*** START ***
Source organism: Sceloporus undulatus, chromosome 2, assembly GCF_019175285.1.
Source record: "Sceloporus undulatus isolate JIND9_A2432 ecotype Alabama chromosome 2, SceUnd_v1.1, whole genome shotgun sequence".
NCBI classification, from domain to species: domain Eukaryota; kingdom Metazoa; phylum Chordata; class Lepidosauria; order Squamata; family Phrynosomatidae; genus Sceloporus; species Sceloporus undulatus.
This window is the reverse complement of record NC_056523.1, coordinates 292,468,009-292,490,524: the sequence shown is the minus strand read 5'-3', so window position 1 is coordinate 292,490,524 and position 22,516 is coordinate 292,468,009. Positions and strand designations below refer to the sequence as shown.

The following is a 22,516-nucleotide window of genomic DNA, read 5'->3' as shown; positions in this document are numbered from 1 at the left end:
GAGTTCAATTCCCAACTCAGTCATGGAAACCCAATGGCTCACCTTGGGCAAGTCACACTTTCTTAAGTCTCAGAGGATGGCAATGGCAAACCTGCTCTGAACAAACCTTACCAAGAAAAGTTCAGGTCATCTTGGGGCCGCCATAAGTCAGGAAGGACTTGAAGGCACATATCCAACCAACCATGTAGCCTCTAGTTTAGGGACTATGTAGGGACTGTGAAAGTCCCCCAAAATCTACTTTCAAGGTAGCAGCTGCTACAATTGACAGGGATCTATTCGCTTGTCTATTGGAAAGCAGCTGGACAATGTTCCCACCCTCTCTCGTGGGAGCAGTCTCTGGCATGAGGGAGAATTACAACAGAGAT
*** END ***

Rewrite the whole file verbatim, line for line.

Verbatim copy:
Source organism: Sceloporus undulatus, chromosome 2, assembly GCF_019175285.1.
Source record: "Sceloporus undulatus isolate JIND9_A2432 ecotype Alabama chromosome 2, SceUnd_v1.1, whole genome shotgun sequence".
NCBI classification, from domain to species: domain Eukaryota; kingdom Metazoa; phylum Chordata; class Lepidosauria; order Squamata; family Phrynosomatidae; genus Sceloporus; species Sceloporus undulatus.
This window is the reverse complement of record NC_056523.1, coordinates 292,468,009-292,490,524: the sequence shown is the minus strand read 5'-3', so window position 1 is coordinate 292,490,524 and position 22,516 is coordinate 292,468,009. Positions and strand designations below refer to the sequence as shown.

The following is a 22,516-nucleotide window of genomic DNA, read 5'->3' as shown; positions in this document are numbered from 1 at the left end:
GAGTTCAATTCCCAACTCAGTCATGGAAACCCAATGGCTCACCTTGGGCAAGTCACACTTTCTTAAGTCTCAGAGGATGGCAATGGCAAACCTGCTCTGAACAAACCTTACCAAGAAAAGTTCAGGTCATCTTGGGGCCGCCATAAGTCAGGAAGGACTTGAAGGCACATATCCAACCAACCATGTAGCCTCTAGTTTAGGGACTATGTAGGGACTGTGAAAGTCCCCCAAAATCTACTTTCAAGGTAGCAGCTGCTACAATTGACAGGGATCTATTCGCTTGTCTATTGGAAAGCAGCTGGACAATGTTCCCACCCTCTCTCGTGGGAGCAGTCTCTGGCATGAGGGAGAATTACAACAGAGAT